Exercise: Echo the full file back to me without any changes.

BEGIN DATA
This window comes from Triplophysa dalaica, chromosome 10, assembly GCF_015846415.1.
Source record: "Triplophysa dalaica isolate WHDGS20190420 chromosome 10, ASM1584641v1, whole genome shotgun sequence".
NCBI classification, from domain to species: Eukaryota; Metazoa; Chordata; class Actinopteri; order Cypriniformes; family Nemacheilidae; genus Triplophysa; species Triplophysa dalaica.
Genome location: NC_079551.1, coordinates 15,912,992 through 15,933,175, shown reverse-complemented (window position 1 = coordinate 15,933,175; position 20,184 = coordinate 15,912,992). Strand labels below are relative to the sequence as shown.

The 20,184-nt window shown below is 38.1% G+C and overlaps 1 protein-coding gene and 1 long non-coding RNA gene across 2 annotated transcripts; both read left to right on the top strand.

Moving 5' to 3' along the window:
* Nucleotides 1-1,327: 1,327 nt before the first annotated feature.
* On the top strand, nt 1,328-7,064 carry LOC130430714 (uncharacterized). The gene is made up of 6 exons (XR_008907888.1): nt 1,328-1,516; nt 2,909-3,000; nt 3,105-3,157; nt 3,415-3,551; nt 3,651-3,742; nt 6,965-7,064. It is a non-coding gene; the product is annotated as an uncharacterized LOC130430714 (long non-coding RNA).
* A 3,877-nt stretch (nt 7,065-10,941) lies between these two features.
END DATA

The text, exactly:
This window comes from Triplophysa dalaica, chromosome 10, assembly GCF_015846415.1.
Source record: "Triplophysa dalaica isolate WHDGS20190420 chromosome 10, ASM1584641v1, whole genome shotgun sequence".
NCBI classification, from domain to species: Eukaryota; Metazoa; Chordata; class Actinopteri; order Cypriniformes; family Nemacheilidae; genus Triplophysa; species Triplophysa dalaica.
Genome location: NC_079551.1, coordinates 15,912,992 through 15,933,175, shown reverse-complemented (window position 1 = coordinate 15,933,175; position 20,184 = coordinate 15,912,992). Strand labels below are relative to the sequence as shown.

The 20,184-nt window shown below is 38.1% G+C and overlaps 1 protein-coding gene and 1 long non-coding RNA gene across 2 annotated transcripts; both read left to right on the top strand.

Moving 5' to 3' along the window:
* Nucleotides 1-1,327: 1,327 nt before the first annotated feature.
* On the top strand, nt 1,328-7,064 carry LOC130430714 (uncharacterized). The gene is made up of 6 exons (XR_008907888.1): nt 1,328-1,516; nt 2,909-3,000; nt 3,105-3,157; nt 3,415-3,551; nt 3,651-3,742; nt 6,965-7,064. It is a non-coding gene; the product is annotated as an uncharacterized LOC130430714 (long non-coding RNA).
* A 3,877-nt stretch (nt 7,065-10,941) lies between these two features.